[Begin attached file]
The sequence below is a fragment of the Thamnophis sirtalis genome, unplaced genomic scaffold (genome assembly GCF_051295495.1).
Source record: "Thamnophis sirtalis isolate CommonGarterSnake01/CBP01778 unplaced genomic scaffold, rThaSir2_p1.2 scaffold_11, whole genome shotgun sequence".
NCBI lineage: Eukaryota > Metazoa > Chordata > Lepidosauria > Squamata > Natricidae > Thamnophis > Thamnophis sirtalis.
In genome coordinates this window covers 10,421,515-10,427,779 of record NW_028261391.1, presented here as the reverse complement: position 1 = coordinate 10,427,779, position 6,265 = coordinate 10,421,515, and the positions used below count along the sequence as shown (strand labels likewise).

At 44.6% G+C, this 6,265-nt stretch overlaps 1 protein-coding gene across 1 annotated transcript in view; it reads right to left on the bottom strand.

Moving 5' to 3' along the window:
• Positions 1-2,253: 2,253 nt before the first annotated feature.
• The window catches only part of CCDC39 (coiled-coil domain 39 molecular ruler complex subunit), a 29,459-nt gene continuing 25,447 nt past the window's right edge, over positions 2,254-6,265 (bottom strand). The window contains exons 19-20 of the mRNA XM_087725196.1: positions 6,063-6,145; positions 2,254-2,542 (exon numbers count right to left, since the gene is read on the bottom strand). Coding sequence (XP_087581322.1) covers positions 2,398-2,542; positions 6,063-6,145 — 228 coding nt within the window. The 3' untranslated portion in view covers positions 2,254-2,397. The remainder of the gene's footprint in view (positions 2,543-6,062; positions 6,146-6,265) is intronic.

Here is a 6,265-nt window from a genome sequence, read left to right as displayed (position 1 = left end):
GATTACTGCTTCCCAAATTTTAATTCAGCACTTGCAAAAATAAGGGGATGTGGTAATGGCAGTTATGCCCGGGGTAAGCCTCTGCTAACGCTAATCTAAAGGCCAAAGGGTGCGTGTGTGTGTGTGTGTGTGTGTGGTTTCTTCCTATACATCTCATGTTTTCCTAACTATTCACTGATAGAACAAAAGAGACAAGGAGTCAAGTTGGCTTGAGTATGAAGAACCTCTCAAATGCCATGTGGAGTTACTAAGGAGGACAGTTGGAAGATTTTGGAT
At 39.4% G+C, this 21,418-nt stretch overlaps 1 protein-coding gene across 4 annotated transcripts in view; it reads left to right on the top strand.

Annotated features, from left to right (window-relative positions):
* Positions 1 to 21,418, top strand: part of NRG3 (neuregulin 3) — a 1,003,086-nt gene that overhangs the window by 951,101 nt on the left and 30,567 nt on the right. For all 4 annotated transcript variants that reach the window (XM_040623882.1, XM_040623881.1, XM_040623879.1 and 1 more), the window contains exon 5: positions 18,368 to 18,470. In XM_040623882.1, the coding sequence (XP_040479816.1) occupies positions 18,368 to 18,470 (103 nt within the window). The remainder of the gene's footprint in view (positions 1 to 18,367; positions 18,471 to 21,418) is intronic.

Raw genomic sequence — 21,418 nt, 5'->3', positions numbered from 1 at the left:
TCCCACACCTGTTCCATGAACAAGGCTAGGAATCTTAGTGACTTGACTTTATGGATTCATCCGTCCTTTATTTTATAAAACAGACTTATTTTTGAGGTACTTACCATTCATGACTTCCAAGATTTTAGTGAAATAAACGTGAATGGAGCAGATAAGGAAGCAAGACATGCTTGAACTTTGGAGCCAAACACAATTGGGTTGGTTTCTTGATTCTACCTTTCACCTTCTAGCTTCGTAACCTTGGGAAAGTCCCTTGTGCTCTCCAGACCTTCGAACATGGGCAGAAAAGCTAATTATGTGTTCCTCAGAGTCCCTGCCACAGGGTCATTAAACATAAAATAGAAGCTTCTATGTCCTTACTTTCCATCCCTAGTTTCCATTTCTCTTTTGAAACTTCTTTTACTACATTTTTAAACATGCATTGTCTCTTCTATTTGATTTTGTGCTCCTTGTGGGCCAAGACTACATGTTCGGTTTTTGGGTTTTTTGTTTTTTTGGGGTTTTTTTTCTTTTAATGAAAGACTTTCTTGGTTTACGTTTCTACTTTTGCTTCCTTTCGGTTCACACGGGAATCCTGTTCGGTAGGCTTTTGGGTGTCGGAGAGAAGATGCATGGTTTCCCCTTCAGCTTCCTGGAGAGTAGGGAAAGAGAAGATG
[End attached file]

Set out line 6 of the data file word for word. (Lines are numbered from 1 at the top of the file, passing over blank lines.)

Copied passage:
Moving 5' to 3' along the window: